clock menu more-arrow no yes

Filed under:

Analysis: Why the Jazz should consider a Deron Williams reunion

Life tends to humble people as they get older. Perhaps more than any other profession, the natural decline that occurs as mortality creeps up is magnified in sports.

On Monday, Deron Williams — the three-time All-Star turned journeyman backup point guard — celebrated his 33rd birthday. And in about a week, the Utah Jazz will have an opportunity to give him a belated gift — a contract to play in Salt Lake City next season.

It’s been some time since Williams’ name was shouted in barbershop debates about who the best point guard in the NBA is, normally followed by then-New Orleans Hornets guard Chris Paul. It’s been exactly seven years since Williams, who averaged more than 24 points and 10 assists at the time, led the lower-seeded Utah Jazz to a first-round series victory over the Denver Nuggets, only to get swept in the semifinals by the eventual champions, the Los Angeles Lakers.

Despite the accomplishments — the 7,576 points scored, 2,725 shots made and 4,003 assists — Williams’ time with the Jazz is stained by the way he left Utah. Often criticized and blamed for the ousting of beloved Jazz coach Jerry Sloan, Williams was the culprit of chaos for an organization known for being orderly.

But that was eons ago.

Sloan has moved on from the 2011 incident with Williams and is back with the Jazz, working in an advisory role and continuously leaving his long-lasting impression on the team. The coaching situation has been figured out for the long-haul, too.

Quin Snyder has implemented a modern brand of basketball in Utah, and the roster is comprised of contributing players with exponential upside. With a committed Rudy Gobert, a prospect with All-Star potential in Donovan Mitchell and the possible return of Gordon Hayward, the Jazz have changed since Williams’ jersey was a top seller in Utah.

And Williams — through the downfalls of his career and general life experiences — hopefully has changed too.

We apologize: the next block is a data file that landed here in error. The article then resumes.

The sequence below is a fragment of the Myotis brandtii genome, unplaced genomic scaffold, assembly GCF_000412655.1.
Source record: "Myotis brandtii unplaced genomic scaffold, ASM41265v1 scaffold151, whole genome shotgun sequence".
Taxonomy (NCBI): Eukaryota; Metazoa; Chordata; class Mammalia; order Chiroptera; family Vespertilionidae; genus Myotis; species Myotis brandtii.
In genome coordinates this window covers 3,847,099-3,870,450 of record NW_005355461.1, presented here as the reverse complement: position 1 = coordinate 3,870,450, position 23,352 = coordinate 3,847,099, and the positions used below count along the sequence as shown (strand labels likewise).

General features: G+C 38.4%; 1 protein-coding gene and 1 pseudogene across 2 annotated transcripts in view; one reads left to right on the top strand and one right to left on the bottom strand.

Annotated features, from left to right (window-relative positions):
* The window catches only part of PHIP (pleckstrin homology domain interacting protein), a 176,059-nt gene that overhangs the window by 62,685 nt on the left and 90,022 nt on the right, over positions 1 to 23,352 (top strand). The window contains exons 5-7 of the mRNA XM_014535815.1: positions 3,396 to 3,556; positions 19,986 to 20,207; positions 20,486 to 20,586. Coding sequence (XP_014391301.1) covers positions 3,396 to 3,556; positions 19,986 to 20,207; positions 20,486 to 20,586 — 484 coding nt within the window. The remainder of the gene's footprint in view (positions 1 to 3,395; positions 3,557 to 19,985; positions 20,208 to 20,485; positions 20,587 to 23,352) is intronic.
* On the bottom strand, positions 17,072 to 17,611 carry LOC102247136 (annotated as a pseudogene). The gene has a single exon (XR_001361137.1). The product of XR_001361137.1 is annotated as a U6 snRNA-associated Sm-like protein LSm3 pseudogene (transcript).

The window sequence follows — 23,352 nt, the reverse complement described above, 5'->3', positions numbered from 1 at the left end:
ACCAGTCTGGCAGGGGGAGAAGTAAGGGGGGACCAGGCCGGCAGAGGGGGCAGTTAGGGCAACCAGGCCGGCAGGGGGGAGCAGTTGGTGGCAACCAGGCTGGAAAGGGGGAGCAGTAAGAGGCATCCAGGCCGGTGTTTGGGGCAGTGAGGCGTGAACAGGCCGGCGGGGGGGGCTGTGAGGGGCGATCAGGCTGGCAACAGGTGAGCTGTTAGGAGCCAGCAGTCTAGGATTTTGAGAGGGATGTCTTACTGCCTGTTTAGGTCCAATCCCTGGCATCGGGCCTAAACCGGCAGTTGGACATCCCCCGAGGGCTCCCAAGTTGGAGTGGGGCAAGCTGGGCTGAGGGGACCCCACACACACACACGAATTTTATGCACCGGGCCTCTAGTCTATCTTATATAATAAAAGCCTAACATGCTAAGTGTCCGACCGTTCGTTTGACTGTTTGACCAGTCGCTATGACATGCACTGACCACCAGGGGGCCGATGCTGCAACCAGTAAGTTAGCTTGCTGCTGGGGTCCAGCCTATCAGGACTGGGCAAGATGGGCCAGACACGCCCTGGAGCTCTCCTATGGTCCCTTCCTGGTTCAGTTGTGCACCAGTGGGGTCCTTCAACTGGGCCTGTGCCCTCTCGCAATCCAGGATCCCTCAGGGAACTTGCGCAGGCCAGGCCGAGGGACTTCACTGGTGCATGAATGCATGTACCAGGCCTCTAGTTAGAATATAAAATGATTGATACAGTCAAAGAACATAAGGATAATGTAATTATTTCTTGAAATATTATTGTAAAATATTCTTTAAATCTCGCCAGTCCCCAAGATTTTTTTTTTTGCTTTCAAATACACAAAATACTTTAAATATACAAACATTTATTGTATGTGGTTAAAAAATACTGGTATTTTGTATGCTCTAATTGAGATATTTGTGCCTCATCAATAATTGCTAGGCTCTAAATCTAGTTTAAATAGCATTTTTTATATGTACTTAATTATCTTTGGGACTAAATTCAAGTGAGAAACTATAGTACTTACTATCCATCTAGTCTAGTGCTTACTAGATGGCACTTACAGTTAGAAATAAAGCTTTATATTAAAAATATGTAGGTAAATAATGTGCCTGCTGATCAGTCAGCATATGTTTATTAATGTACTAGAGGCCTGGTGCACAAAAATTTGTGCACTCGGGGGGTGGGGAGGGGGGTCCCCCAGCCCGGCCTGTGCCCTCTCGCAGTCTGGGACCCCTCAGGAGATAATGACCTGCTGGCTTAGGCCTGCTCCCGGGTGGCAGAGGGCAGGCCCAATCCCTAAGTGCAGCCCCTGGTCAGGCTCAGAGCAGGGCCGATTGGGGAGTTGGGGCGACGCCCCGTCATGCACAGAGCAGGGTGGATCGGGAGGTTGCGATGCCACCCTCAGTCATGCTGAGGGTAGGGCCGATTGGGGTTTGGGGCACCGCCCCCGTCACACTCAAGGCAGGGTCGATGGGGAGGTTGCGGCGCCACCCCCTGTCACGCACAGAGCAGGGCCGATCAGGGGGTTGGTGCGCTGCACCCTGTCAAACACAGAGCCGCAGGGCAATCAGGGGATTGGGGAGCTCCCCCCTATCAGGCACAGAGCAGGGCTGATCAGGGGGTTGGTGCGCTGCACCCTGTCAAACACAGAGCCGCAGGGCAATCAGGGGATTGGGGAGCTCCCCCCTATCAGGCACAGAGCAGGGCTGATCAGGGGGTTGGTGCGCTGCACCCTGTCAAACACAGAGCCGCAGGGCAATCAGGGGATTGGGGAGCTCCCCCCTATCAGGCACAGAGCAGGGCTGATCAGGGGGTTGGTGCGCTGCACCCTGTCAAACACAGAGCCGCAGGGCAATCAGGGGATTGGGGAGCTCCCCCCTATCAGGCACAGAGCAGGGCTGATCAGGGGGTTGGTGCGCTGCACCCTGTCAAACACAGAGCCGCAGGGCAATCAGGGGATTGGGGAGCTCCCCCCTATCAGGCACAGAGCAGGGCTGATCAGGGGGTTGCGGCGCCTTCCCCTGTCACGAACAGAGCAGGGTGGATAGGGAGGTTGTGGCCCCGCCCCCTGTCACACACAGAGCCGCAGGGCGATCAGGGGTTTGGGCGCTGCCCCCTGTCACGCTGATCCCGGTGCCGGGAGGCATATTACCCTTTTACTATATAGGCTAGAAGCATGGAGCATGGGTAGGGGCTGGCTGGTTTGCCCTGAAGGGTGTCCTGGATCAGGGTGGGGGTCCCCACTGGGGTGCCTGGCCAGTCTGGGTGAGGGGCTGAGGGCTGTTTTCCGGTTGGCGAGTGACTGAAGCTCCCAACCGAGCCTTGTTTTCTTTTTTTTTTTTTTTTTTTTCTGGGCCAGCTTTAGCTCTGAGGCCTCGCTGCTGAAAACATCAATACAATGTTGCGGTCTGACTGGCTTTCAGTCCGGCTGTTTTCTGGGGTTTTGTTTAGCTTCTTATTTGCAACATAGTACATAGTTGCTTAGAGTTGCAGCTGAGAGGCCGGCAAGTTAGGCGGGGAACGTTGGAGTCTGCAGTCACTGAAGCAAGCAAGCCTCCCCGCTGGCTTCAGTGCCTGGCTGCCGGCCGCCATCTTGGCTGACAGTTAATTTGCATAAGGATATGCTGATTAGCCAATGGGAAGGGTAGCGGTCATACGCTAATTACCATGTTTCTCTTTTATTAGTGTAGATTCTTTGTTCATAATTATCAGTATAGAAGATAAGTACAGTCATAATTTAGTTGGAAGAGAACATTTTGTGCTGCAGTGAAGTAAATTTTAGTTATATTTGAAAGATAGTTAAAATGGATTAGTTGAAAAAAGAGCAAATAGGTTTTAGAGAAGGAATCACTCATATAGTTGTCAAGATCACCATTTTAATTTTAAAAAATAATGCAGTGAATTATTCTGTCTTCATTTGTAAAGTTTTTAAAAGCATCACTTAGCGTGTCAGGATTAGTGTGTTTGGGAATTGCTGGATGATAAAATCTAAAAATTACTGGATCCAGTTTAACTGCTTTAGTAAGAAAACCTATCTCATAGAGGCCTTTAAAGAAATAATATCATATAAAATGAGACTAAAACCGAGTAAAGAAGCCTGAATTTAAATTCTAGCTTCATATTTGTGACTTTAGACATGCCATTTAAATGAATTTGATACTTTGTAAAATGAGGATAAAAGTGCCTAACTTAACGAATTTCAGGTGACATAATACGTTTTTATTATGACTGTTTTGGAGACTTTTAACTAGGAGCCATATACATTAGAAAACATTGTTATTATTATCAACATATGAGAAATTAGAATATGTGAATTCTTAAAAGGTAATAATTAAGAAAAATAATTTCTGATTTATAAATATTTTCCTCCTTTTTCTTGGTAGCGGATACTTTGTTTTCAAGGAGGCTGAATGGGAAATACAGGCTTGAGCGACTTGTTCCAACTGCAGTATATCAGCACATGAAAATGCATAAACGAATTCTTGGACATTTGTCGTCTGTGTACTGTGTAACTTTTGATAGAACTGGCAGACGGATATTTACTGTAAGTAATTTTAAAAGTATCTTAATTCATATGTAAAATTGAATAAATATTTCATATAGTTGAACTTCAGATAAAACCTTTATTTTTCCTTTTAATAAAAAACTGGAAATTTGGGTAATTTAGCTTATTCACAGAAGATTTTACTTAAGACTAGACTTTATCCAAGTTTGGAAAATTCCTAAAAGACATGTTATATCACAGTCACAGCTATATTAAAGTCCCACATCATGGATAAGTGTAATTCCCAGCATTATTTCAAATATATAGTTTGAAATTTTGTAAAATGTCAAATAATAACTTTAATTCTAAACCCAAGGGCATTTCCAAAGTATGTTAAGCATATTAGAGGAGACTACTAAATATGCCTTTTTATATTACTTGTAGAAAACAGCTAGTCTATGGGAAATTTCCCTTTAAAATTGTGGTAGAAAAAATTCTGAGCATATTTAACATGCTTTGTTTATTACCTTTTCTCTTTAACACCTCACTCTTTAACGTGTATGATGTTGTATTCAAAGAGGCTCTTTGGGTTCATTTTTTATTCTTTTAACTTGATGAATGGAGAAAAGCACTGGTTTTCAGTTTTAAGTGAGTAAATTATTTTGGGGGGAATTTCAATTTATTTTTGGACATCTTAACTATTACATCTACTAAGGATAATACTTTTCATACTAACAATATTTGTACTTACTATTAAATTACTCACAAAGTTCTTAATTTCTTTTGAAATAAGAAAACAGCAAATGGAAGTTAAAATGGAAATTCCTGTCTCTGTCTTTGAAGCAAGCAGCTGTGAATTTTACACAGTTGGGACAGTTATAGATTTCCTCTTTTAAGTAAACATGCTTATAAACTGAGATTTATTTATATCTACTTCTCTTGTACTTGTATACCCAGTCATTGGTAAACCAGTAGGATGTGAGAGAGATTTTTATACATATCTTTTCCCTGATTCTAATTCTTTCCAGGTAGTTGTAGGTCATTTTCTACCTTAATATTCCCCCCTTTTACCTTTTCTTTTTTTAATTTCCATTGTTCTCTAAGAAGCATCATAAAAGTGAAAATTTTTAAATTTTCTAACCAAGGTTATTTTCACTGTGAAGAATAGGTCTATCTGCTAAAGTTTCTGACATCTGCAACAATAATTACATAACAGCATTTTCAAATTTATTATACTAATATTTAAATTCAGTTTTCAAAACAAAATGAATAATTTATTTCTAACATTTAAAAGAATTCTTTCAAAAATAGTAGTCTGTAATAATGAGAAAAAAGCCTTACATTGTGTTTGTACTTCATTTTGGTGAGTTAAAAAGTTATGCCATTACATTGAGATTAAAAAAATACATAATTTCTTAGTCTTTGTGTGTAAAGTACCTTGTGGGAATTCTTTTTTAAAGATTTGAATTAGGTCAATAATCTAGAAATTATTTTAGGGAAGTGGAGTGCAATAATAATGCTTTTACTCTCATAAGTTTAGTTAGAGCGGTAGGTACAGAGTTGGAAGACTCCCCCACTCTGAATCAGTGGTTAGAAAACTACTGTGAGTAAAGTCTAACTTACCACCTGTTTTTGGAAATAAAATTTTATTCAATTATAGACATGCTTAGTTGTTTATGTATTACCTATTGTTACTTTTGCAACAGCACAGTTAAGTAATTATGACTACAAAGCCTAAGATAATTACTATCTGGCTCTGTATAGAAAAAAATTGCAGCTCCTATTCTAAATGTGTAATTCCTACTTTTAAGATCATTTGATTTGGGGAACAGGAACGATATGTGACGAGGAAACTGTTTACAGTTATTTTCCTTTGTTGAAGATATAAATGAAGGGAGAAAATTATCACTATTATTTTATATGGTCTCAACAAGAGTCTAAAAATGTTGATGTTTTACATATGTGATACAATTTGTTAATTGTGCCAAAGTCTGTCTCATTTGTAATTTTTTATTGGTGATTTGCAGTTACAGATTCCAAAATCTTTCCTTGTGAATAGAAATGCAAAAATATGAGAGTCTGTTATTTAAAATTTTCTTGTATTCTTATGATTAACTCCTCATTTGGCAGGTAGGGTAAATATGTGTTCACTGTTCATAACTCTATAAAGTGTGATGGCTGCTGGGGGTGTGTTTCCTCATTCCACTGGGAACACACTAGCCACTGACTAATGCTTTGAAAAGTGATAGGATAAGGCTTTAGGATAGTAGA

Since he was traded to the Brooklyn Nets, Williams’ career has taken a drastic plunge.

Brooklyn hoped that Williams, along with an aging Paul Pierce and Kevin Garnett, would help dethrone the Miami Heat. When that experiment failed, Williams was waived in 2015 and later signed by his hometown team, the Dallas Mavericks.

Williams battled injuries and was unable to successfully ride the Mavs to a championship. This season, Williams was waived by the now-rebuilding Mavs and signed by the defending champions, the Cleveland Cavaliers, after LeBron James demanded that the team sign a playmaker.

Williams’ role was different in Brooklyn and Dallas, but he remained a starter. In Cleveland, though, he had finally accepted his status and inevitable fate.

No longer capable of filling a major role for a winning team, Williams, a teammate of James’ during the 2008 Olympics, was now a backup to Kyrie Irving, playing 20.3 minutes per game. But more so than just a backup, Williams was a leader and mentor of sorts and, most importantly, recognized it.

“I feel like I can help out in different ways,” Williams told USA Today after scoring 14 points in a Game 4 victory against the Indiana Pacers in this year’s playoffs. “I’m just here to help. When my name is called, just go in there and contribute by making solid plays and not making mistakes.”

Williams showed flashes of the old “D-Will,” but didn’t make a significant difference for the Cavaliers in the playoffs, averaging just 4.3 points and 2.1 assists in 14.6 minutes.

In the NBA Finals, Williams became the subject of many jokes. He averaged a single point and one assist on 13 percent shooting. Actor Samuel L. Jackson tweeted through Williams’ postseason woes and a highlight-reel dedicated to his misses was created on YouTube.

It might’ve been karma for the way he treated Sloan or the way he took the Jazz for granted. Maybe winning a championship on LeBron’s coattails just wasn’t in the cards. Whatever it was, the embarrassment from the manner in which he exited Utah, the failures in Brooklyn and the humiliating stint in Cleveland would surely humble any person, including Williams.

Now, Williams is set to become a free agent and will get calls from several teams around the NBA, even though he’s clearly close to the finish line. The Jazz, who had interest in bringing Williams back last year, are in the market for a veteran point guard.

The two are familiar with each other and in very different spots from when they last saw each other. The Jazz are on the rise and have a lot more on their plate than letting Williams ride off into the sunset with a navy, gold and green jersey on his back.

But a reunion wouldn’t hurt either party. For the Jazz, there is no downside. Instead of giving Williams the Old Yeller treatment, the Jazz could allow their former franchise star to go out on his terms. And who knows — maybe Williams could show glimpses of the old “D-Will,” too.